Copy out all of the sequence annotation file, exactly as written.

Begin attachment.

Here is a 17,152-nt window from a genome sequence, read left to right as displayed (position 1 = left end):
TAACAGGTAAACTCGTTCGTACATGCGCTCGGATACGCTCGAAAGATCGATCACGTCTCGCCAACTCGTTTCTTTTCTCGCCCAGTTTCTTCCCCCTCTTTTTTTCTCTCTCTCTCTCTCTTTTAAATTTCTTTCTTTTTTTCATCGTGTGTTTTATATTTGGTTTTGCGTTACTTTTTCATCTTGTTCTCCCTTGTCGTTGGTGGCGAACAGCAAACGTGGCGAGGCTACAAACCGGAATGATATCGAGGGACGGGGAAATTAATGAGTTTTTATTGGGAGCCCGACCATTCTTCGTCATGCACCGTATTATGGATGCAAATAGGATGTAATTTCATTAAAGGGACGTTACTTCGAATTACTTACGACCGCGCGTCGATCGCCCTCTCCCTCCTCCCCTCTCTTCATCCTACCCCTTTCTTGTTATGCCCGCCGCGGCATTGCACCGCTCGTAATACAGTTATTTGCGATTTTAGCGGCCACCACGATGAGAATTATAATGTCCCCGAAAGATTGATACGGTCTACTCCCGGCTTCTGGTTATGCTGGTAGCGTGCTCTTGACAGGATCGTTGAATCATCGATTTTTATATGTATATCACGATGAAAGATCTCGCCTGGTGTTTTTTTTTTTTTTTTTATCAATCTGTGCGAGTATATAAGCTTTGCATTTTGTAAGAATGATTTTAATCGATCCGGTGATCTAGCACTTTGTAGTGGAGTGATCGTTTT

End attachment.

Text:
Here is a 17,152-nt window from a genome sequence, read left to right as displayed (position 1 = left end):
TAACAGGTAAACTCGTTCGTACATGCGCTCGGATACGCTCGAAAGATCGATCACGTCTCGCCAACTCGTTTCTTTTCTCGCCCAGTTTCTTCCCCCTCTTTTTTTCTCTCTCTCTCTCTCTTTTAAATTTCTTTCTTTTTTTCATCGTGTGTTTTATATTTGGTTTTGCGTTACTTTTTCATCTTGTTCTCCCTTGTCGTTGGTGGCGAACAGCAAACGTGGCGAGGCTACAAACCGGAATGATATCGAGGGACGGGGAAATTAATGAGTTTTTATTGGGAGCCCGACCATTCTTCGTCATGCACCGTATTATGGATGCAAATAGGATGTAATTTCATTAAAGGGACGTTACTTCGAATTACTTACGACCGCGCGTCGATCGCCCTCTCCCTCCTCCCCTCTCTTCATCCTACCCCTTTCTTGTTATGCCCGCCGCGGCATTGCACCGCTCGTAATACAGTTATTTGCGATTTTAGCGGCCACCACGATGAGAATTATAATGTCCCCGAAAGATTGATACGGTCTACTCCCGGCTTCTGGTTATGCTGGTAGCGTGCTCTTGACAGGATCGTTGAATCATCGATTTTTATATGTATATCACGATGAAAGATCTCGCCTGGTGTTTTTTTTTTTTTTTTTATCAATCTGTGCGAGTATATAAGCTTTGCATTTTGTAAGAATGATTTTAATCGATCCGGTGATCTAGCACTTTGTAGTGGAGTGATCGTTTT